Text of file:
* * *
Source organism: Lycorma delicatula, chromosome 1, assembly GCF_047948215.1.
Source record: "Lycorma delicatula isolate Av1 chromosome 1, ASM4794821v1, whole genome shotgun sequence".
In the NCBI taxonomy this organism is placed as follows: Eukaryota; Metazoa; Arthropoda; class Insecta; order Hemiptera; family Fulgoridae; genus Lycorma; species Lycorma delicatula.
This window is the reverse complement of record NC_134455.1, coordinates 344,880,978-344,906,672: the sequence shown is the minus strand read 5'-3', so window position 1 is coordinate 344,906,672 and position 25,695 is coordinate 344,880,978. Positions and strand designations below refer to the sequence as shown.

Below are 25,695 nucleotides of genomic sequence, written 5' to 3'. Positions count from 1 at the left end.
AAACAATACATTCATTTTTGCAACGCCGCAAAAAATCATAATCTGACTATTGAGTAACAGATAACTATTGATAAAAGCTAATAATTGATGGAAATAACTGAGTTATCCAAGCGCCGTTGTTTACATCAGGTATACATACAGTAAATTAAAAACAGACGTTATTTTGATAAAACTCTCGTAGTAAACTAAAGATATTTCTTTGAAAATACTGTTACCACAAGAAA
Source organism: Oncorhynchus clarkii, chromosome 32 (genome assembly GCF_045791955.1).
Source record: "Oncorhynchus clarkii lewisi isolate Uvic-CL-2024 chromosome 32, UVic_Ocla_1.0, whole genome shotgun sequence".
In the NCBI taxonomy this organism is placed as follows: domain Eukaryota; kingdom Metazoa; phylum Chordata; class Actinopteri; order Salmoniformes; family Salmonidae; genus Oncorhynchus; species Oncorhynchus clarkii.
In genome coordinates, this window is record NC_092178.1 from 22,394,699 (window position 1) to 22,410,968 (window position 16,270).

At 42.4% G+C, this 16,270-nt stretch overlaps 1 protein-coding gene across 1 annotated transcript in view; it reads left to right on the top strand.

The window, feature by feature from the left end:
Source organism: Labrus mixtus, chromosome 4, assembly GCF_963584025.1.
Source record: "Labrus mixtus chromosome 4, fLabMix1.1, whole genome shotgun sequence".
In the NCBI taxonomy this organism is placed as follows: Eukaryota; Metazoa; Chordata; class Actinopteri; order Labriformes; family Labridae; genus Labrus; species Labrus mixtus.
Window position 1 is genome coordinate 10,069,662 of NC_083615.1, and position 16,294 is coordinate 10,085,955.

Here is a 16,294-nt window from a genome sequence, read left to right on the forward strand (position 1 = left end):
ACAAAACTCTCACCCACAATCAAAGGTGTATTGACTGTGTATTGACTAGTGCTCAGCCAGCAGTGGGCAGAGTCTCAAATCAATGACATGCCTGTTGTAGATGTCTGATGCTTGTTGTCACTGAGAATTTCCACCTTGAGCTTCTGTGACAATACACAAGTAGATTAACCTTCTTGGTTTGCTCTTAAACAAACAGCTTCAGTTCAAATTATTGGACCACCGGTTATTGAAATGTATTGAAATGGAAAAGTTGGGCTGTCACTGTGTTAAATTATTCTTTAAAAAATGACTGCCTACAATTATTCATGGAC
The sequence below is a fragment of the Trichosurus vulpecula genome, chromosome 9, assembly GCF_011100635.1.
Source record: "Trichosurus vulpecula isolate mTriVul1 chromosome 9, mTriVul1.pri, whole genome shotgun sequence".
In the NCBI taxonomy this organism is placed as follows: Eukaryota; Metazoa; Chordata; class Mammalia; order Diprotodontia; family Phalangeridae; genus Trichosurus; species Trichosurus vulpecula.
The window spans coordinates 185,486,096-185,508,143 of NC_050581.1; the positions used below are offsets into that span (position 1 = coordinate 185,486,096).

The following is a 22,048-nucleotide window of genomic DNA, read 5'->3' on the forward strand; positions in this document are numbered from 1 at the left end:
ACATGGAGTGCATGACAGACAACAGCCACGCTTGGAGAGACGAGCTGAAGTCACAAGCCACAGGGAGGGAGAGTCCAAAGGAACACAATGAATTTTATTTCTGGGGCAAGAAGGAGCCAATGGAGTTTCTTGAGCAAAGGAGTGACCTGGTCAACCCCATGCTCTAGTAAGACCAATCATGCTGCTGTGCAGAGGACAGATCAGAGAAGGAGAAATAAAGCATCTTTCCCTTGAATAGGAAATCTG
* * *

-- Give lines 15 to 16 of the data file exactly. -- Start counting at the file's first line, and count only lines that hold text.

In the NCBI taxonomy this organism is placed as follows: Eukaryota; Metazoa; Chordata; class Actinopteri; order Labriformes; family Labridae; genus Labrus; species Labrus mixtus.
Window position 1 is genome coordinate 10,069,662 of NC_083615.1, and position 16,294 is coordinate 10,085,955.